If you’re not familiar with a kolache (pronounced koe-lah-chay), it’s a Czech pastry that’s typically filled with fruit, cheese, poppy seeds, sausage, or eggs. If it’s a sweet filling, the roll will be round or square with an indention at the top that’s been stuffed. If it’s made with sausage or something else savory, then the filling is completely encased in the dough and a mystery until you take that first wonderful bite.
Kolaches are what I like to call share food. In other parts of the country, people will bring bagels or doughnuts when they get together with people in the morning. But in Texas, we offer kolaches. Sure, you could eat just one, but if you’re buying one kolache, you might as well get a few more to share with others as they’re just too good to enjoy on your own.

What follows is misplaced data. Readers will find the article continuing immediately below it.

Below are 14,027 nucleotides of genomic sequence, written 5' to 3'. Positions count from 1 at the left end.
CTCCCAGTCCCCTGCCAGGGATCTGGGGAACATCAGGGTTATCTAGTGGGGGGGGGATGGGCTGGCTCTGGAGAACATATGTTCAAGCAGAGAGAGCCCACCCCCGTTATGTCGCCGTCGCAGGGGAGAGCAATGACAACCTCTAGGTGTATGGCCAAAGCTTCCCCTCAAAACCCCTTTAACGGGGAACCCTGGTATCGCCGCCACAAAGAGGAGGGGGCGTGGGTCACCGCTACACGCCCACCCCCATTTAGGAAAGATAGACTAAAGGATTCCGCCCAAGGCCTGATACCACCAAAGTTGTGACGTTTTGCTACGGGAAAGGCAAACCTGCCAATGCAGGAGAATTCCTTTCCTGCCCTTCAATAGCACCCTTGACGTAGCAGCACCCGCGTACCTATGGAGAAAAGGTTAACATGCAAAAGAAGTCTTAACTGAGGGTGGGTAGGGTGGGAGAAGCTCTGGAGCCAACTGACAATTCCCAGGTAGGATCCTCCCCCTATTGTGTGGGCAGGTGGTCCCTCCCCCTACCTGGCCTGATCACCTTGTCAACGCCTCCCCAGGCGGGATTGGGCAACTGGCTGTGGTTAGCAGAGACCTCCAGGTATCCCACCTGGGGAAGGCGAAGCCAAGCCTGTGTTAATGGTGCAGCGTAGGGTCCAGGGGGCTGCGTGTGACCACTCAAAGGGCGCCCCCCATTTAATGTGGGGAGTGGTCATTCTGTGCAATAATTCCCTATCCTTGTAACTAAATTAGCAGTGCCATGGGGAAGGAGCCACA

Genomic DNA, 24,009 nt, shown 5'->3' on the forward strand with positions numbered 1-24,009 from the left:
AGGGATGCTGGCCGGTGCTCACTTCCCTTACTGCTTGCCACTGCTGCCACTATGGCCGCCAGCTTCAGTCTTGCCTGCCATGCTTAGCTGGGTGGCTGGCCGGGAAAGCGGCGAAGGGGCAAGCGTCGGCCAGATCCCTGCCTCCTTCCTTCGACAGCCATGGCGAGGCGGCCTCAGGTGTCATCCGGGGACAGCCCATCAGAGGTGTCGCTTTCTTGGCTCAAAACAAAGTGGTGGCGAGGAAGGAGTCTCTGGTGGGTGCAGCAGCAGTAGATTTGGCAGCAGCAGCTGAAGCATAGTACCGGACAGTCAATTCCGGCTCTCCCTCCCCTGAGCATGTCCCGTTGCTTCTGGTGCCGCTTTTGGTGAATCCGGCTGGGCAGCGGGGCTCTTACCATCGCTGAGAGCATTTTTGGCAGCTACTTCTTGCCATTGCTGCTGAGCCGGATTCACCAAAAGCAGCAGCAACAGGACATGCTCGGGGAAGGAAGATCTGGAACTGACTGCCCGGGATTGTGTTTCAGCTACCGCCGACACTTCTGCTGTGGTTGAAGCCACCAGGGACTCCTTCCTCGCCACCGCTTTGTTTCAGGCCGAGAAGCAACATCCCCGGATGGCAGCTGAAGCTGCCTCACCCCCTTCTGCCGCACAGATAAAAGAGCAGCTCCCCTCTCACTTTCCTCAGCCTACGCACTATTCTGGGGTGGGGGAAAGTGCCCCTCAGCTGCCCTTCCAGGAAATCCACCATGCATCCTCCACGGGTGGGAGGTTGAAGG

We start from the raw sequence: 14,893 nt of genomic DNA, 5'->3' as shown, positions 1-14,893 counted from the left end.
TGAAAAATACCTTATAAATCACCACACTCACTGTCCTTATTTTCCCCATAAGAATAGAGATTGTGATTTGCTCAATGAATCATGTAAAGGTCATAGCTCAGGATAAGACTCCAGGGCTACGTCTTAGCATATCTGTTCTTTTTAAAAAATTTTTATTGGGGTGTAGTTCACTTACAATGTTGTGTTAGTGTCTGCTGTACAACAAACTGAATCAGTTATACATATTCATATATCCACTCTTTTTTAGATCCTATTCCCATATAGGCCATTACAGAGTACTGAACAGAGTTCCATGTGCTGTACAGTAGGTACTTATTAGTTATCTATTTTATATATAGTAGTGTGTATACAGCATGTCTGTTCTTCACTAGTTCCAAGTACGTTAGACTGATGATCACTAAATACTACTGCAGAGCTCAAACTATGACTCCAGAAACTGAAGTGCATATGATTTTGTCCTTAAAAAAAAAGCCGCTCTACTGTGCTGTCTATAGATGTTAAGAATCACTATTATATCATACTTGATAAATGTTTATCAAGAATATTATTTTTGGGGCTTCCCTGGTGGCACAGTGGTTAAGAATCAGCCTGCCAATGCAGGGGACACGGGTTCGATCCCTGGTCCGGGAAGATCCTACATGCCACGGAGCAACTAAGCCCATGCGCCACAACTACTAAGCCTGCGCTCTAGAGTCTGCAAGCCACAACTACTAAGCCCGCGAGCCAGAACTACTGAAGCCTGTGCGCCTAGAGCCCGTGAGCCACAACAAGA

My grandparents lived in Waco in the early 1950s (and my mom was even born there), and whenever they’d go on road trips to visit their North Texas family, like so many of us, they would stop in West and buy a box of kolaches to share with those they were going to see. My grandma said they'd often pick up boxes of kolaches to take to church or to ladies’ meetings, too.
Even today, whenever my uncle makes the trip from Austin to the farm, he usually will stop and pick up a box for the family to enjoy. Though this principle applies even if you’re baking them at home. If you make them from scratch, then you’ll definitely want to share them with others as all that love and effort is too good to keep to yourself.